Educate citizens before electoral reform

First published: November 20, 2004

A federal plan to undertake a sweeping review of national election system is welcomed news, but many factors need to be carefully considered before any celebration can begin.
Liberal deputy House leader Mauril Belanger is preparing a blueprint that would open public discussions about the current system, often called first-past-the-post structure. The system allows the government to call an election at any time, restricted only by a limit of five years from the day of the previous election. This gives the governing political party a distinct advantage because it can call an election when public opinion favours them or when the opposition is at its weakest.

Voter apathy and the lack of youth participation are blamed on the current system. As well, the review will look at fixed-date elections and political finance reform.

Electoral reform is sweeping the country. British Columbia is undertaking a revolutionary approach through a citizen assembly that proposes a single transferable ballot allowing multiple members to be elected from larger geographic area.

Ontario recently set a fixed election date and is expect to announce its own citizens’ assembly. Other provinces dealing with the same issues are New Brunswick, Prince Edward Island and Quebec.

All this will be great news for Northumberland County’s chapter of Fair Vote Canada, a national group seeking proportional representation. This structure allows the total number of votes to be tallied, and then seats are assigned in the House of Commons corresponding to the percentage of votes received. So, if the Liberals got 50 per cent of the votes, they would get half the seats. Ideally, this would mean a fairer representation of the electorates’ will.

The idea is to empower voters. A new proportional system might also facilitate the easier creation of new political parties. But, there must be a minimum percentage of the total vote before a party can sit in the legislature. Still, it would open opportunities for a political movement like the Green Party to succeed. The system would also address current inequities in the system, like NDP who often garner a significant portion of the popular vote, but never win very many seats in the House of Commons.

The system might also be more representative of the will of the people and force political parties to present platforms responding to citizen’s concerns and issues. It might also push parties to develop a Pan-Canadian vision for the country because they will need support from across the nation, rather than the current campaign, which focus on regions of support in order to win. Many elections in the past depended on winning a majority of seats in either Quebec or Ontario to form the government, leaving other provinces underrepresented.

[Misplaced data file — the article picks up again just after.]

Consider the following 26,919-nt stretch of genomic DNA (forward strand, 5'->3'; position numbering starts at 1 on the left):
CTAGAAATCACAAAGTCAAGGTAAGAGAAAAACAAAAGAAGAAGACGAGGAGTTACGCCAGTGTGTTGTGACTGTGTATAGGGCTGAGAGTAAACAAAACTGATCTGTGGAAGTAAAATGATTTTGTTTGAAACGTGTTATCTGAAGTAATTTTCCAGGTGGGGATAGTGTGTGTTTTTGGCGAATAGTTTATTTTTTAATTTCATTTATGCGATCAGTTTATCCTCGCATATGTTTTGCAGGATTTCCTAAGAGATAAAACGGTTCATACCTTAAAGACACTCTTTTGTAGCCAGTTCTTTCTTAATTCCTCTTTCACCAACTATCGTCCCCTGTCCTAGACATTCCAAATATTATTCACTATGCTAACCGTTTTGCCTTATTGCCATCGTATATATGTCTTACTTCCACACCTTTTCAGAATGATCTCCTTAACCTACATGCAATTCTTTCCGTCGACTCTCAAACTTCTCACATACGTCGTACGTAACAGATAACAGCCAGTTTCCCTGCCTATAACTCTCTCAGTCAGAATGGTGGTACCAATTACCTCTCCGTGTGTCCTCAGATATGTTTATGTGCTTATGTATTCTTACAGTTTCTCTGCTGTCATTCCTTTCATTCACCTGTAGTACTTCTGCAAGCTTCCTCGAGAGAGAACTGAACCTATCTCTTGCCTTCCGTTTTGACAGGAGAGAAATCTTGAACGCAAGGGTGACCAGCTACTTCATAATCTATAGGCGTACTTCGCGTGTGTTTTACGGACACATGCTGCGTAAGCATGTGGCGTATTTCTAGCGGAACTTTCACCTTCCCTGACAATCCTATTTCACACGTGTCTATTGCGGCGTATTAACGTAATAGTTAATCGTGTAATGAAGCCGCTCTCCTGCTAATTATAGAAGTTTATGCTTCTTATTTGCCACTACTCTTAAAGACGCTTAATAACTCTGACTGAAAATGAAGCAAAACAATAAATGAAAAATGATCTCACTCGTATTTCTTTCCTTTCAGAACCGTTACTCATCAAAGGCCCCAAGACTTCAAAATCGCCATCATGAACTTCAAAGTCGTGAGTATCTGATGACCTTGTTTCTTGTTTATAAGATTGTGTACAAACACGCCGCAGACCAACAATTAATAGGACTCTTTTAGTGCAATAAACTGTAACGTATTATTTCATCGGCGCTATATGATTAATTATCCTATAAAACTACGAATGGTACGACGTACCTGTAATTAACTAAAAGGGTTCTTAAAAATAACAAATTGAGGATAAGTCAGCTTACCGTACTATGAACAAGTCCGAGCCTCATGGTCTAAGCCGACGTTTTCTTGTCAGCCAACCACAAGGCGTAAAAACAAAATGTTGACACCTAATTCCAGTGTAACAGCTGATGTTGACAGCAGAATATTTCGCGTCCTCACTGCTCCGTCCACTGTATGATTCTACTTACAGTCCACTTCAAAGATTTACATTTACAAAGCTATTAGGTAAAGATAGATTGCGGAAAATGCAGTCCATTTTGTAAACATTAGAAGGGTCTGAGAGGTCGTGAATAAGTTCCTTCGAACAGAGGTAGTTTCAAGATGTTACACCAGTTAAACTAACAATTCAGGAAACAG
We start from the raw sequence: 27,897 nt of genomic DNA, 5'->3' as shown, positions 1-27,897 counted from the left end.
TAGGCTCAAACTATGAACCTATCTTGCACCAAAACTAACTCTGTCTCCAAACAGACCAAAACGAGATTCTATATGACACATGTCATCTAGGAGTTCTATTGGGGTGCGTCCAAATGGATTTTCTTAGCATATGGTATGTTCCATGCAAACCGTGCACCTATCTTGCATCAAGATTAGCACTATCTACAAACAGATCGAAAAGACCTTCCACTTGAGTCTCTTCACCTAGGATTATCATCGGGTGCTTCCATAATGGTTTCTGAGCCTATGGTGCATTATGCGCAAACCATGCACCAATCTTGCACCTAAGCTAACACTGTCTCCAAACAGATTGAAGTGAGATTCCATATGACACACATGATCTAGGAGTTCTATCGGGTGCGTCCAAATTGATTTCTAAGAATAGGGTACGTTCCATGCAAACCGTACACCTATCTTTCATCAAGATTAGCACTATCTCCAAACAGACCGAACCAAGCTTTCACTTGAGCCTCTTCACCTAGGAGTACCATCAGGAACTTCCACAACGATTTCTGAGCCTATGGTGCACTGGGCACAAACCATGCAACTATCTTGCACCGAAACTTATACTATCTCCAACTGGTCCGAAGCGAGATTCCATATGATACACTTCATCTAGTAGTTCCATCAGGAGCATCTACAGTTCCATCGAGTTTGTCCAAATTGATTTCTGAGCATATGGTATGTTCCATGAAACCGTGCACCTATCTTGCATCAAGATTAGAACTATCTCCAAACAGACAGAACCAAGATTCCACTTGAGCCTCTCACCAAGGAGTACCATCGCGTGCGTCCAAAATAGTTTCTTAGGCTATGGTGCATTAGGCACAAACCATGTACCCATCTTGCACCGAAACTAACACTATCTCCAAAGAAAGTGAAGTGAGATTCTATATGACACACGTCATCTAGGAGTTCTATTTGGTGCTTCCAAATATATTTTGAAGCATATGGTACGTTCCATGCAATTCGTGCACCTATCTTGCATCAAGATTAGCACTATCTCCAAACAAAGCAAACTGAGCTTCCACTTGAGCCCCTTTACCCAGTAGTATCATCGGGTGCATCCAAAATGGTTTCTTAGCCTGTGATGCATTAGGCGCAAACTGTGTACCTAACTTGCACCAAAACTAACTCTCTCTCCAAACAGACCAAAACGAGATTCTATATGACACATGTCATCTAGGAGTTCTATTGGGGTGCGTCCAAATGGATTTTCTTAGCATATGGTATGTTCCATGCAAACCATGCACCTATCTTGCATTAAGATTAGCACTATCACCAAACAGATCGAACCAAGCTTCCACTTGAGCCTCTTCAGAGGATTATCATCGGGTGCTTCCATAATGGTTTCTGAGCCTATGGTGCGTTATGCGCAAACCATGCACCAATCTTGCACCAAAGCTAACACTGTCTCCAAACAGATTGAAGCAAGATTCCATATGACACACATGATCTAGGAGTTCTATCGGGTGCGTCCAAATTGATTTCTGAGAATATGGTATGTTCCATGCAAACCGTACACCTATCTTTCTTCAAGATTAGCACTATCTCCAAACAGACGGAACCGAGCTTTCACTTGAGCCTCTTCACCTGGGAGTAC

While the optimists might believe this would all be wonderful, there is just as great a possibility that it would create an even worse situation. It would be far easier for smaller political parties to get seats in the legislature. Any group not satisfied with the current traditional parties could splinter off. More political parities might fracture the country, creating numerous organizations with limited or single-issue focus. This would push the government to build coalitions in order to form a majority. By merely looking at the Israeli parliament or some European legislatures, we see how quickly the coalition can be forced into chaos and unable to pass legislation due to the wheeling and dealing necessary.

Instead of putting forward a national strategy, citizens are left to choose platforms with a lengthy grocery list of localized policies meant to pacify everyone, but not serve a greater good. Tensions could develop between all the smaller parties, which could split between ethno-religious lines. These situations could lead to the civil unrest seen in some countries in the Middle East and Africa where bitter divisions between different religious and ethic groups have lead to protracted civil war.

The other possibility is major parties will allow the regions and special interests to feud, while the elite carry on holding power, pandering only to the survivors. This is not the divisive system anyone wants.

Northumberland residents need to hold Liberal MP Paul Macklin accountable to ensure his party engages in a set of reforms that reflect the best interests of democracy and not partisan interests. We want to see democratization of the system, which empowers voters and results in energizing and engaging the public, enhancing our civic life.

A cynical person might say this initiative is only being undertaken because the Liberals are in a minority government, since this would never happen under a majority regime.

The only way to begin reform is to fully educate people about the strengths and weaknesses of various proposals. Canadian will also need to become more knowledgeable about government and democracy. Civic literacy programs should be initiated before any meaningful discussion can be held. This process will need discourse to reach consensus, not debate between unyielding positions. Then parliamentarians can hand the review over to voters. Only then will citizens be ready to undertake this vital reform.

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